• I discovered a sense of trust in the institutions of this country when the Prime Minister made the protection of “people” his absolute priority. Were mistakes made? Certainly, like they have been made in other countries around the world, but the difference is, he didn’t deter from standing up for people 1st and putting them before money.  Everyone and not just some.

Nothing can dim the light that shines from within

~Maya Angelou

  • In my view and I have expressed this several times in various online posts, this country has a great leader that many around the world could learn from. The premier has shown incredible leadership in locking down this country knowing how much of a hit the economy would take, but nonetheless he and his council members, which are the forces that form the government, did what was necessary for the benefit of all.

Many people disagreed with me from “the far-right movement” and that was fine, I gave my opinion as a foreigner.  I understand that unpopular decisions are never easy but nonetheless those decisions were necessary to get to the point we are today.  Seeing the #’s going down has been wonderful.  The real tragedy is in those who are no longer with us.

A bit of history that I have learned:

The political philosophy in Italy is different from that of North America.  The position of the premier, the chief of the executive, is that the last word is not his.  He’s only in charge of the council members of the government. Everything comes from a common consensus of the forces forming the government.  These things are thorough reflections of the way it is over here in many parts of Europe.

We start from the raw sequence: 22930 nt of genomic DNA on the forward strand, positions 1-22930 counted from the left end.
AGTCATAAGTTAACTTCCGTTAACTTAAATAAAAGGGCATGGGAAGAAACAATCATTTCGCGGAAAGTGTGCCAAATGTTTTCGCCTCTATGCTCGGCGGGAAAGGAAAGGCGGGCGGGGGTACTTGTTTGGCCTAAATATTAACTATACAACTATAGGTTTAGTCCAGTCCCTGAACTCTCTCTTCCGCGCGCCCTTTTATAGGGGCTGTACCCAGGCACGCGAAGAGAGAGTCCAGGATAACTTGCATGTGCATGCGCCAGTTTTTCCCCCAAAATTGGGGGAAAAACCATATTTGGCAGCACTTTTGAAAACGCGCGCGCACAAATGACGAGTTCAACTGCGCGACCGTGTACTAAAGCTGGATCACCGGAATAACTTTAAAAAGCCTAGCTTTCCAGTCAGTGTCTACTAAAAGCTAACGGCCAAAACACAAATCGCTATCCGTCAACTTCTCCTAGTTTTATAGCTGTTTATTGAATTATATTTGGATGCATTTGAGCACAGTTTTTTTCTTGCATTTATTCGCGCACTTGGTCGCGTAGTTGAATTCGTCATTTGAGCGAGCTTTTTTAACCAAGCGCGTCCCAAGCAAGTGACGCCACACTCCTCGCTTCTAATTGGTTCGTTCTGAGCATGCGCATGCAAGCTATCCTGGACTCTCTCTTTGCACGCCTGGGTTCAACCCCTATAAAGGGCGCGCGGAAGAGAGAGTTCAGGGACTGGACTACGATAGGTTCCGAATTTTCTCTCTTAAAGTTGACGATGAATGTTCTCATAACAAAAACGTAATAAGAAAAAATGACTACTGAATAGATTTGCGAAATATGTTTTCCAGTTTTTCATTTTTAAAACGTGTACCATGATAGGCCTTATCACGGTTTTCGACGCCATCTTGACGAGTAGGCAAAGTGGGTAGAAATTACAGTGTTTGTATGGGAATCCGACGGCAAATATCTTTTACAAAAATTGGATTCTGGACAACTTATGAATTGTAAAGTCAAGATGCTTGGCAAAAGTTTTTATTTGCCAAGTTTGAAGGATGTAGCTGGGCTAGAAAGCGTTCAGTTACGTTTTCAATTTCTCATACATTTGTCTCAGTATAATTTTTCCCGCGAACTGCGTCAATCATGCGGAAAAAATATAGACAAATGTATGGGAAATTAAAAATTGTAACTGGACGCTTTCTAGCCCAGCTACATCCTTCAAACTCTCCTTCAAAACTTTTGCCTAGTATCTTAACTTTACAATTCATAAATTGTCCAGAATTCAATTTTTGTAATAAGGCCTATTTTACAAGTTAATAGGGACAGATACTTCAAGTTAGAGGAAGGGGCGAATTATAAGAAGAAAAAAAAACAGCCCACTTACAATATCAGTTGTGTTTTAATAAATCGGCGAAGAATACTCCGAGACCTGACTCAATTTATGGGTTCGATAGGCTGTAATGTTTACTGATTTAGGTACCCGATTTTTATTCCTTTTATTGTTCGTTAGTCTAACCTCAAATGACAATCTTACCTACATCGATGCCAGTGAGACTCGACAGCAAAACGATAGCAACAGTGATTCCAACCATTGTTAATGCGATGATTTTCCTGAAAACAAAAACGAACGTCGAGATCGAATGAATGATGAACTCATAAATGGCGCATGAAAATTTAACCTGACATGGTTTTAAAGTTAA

Social democracies mean not only social from the people’s point of view.  Social means that there is not a unique voice.

The only person who has the authority to put his signature on every act, every law in Italy is the President of the Republic. The fathers of modern Italy in 1946 sat down together and wrote a constitution that does not allow the premier to make decisions on his own regardless of what the other forming government thinks.  This is reciprocally reflected between the government and society.  It always comes from the consensus of people.  Choral decisions, choral work.

Choral meaning:  Choral is the result of the concorded activity of many, not of the action of an individual.  Like it is in team sports where the result depends on the well-organized collaboration of players. This is something that specifically started after the 2nd world war with the Italian constitution.  It was done to avoid the rise of some Great Man again.

Alone we can do so little; together we can do so much.

~Helen Keller



Suzana Matkovic
Suzana Matkovic